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Susan Romano thinks that here plants might be suffering from a Molybdenum
>Are you likely to see a plant deficiency if your basic fertilizer lacks
>molybdenum? if so, how would it likely be manifested and is it possible to
>add it separately?
From the Plant Nutrition Lecture List, located at:
http://lurch.bangor.ac.uk/dj/lectures/plant%20nutrition/index.html, this is
what Molybdenum is used for in plants:
"Molybdenum is a structural component of the enzyme that reduces nitrates to
ammonia. Without it, the synthesis of proteins is blocked and plant growth
ceases. Root nodule (nitrogen fixing) bacteria also require it. Seeds may
not form completely, and nitrogen deficiency may occur if plants are lacking
molybdenum. Deficiency signs are pale green leaves with rolled or cupped
It seems that if you were growing beans or any of the other legume crops,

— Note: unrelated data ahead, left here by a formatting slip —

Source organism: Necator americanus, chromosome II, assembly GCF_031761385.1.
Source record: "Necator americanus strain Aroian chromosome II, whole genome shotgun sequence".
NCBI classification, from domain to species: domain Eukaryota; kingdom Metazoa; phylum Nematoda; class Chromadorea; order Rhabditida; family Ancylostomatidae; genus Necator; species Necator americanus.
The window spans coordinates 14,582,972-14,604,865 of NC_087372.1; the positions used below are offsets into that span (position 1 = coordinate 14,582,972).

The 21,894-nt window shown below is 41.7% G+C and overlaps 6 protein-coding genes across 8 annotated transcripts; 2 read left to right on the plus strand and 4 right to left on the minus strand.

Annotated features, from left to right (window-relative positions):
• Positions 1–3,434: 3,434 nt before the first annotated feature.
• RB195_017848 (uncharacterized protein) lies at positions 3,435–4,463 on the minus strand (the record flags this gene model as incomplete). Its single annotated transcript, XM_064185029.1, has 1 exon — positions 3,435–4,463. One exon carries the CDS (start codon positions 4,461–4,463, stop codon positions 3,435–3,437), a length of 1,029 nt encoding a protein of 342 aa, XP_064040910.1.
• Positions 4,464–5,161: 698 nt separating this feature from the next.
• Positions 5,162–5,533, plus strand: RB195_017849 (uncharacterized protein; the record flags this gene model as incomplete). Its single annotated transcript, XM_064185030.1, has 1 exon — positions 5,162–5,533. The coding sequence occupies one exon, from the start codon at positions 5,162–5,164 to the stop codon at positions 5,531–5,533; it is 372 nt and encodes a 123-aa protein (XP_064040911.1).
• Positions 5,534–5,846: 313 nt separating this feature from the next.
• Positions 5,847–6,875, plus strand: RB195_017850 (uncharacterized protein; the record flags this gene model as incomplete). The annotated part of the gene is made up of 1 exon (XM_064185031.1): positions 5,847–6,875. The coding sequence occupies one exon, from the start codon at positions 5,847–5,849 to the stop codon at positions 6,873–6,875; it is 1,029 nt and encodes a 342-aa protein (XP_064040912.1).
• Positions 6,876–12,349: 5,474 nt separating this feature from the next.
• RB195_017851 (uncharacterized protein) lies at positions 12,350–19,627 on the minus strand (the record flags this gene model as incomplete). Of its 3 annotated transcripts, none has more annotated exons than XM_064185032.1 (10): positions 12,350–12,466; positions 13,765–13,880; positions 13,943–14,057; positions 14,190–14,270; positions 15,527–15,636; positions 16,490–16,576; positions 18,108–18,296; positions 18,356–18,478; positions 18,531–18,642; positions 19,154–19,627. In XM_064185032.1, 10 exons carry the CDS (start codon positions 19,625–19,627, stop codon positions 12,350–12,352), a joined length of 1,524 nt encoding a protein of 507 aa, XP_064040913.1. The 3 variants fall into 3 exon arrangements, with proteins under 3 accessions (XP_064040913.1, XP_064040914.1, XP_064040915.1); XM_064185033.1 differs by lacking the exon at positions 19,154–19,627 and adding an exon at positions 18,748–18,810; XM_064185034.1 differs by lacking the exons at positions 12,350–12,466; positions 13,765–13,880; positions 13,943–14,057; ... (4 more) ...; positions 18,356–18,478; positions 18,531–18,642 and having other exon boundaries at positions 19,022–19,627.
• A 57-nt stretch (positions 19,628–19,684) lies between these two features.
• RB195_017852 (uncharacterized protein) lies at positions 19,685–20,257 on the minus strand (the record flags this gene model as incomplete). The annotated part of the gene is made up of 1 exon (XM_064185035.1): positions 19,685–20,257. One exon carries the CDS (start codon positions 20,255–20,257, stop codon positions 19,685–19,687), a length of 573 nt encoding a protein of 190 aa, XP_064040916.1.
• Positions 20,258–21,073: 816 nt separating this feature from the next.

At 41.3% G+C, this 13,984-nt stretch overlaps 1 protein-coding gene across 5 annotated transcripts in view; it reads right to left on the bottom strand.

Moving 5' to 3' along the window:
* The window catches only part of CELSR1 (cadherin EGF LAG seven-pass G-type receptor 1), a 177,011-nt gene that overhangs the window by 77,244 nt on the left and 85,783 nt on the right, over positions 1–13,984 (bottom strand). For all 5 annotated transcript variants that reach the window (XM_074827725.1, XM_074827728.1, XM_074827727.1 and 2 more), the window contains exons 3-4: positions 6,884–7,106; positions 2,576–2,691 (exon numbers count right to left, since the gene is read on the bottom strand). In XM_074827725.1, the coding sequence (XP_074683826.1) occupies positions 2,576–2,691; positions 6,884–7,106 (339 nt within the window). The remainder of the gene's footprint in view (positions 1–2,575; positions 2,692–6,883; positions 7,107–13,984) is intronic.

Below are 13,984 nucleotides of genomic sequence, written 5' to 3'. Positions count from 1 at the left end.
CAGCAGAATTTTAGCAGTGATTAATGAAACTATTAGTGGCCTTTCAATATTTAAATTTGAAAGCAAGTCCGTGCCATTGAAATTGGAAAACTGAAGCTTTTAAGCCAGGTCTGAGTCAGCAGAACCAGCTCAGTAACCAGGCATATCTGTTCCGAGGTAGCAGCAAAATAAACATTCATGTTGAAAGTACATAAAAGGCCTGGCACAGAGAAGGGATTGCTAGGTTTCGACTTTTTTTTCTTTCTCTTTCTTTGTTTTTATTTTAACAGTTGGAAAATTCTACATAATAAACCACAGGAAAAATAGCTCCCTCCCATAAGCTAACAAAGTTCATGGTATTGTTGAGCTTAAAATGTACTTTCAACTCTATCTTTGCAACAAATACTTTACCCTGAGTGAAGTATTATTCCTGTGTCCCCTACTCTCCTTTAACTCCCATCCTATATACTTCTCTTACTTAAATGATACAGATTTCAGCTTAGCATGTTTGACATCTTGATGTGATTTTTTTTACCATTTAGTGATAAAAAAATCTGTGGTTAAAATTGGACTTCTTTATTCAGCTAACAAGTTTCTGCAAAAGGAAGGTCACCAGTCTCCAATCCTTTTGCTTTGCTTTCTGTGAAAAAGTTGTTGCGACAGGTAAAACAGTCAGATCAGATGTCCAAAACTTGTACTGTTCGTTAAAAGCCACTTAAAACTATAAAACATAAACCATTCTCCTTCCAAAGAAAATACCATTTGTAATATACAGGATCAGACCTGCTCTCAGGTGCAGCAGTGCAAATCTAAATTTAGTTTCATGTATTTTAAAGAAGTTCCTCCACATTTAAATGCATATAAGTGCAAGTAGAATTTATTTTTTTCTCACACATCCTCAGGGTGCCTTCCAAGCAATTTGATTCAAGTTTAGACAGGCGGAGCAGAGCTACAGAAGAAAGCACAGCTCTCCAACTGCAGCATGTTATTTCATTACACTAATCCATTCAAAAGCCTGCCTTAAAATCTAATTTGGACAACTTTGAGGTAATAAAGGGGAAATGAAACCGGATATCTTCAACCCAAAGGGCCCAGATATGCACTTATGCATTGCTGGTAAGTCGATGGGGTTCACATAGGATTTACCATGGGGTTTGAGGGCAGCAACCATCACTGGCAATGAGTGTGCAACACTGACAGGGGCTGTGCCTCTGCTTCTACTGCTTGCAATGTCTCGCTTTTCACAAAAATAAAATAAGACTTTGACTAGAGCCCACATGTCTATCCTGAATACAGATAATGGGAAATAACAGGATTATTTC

Molybdenum might become an issue, due to the possible need for it by
Nitrogen fixing bacteria. So far as I know, Azolla is the only common
aquatic plant which is associated with Nitrogen fixation, so it might be
needed for good growth of Azolla as well.
From Philip Barak, an instructor at the University of Wisconsin, I get the
http://bob.soils.wisc.edu/~barak/soilscience326/. Barak quotes from Epstein
(1965), who did studies on the relative concentrations of the various
essential elements sufficient for plant growth.
Element mg/kg Relative # of Atoms
N 15,000 1,000,000
K 10,000 250,000
Ca 5,000 125,000
Mg 2,000 80,000
P 2,000 60,000
S 1,000 30,000
Cl 100 3,000
Fe 100 2,000
B 20 2,000
Mn 50 1,000
Zn 20 300
Cu 6 100
Mo 0.1 1
Ni 0.1 1
These numbers are based on dry weight of plant material.
You can see that only one atom of Molybdenum is present for every million
Nitrogen atoms, so it truly IS a micronutrient.
With so little required, it is quite possible that sufficient Molybdenum
might be present as an impurity in the other constituents of a fertilizer
mix. I believe a while back you stated that you either use or used to use
Kent Marine "Freshwater Plant Micronutrient Supplement with Iron". It lists
Molybdenum as one of it's constituents (of course, no concentration is
given). Another possible source would be Fritted Trace Elements, from Green
Valley (see Steve Pushak's website for a source). FTE has 0.060% Mo (actual)
guaranteed. I suspect that most commercial micronutrient supplements would
have similar amounts of Mo incorporated in their makeup.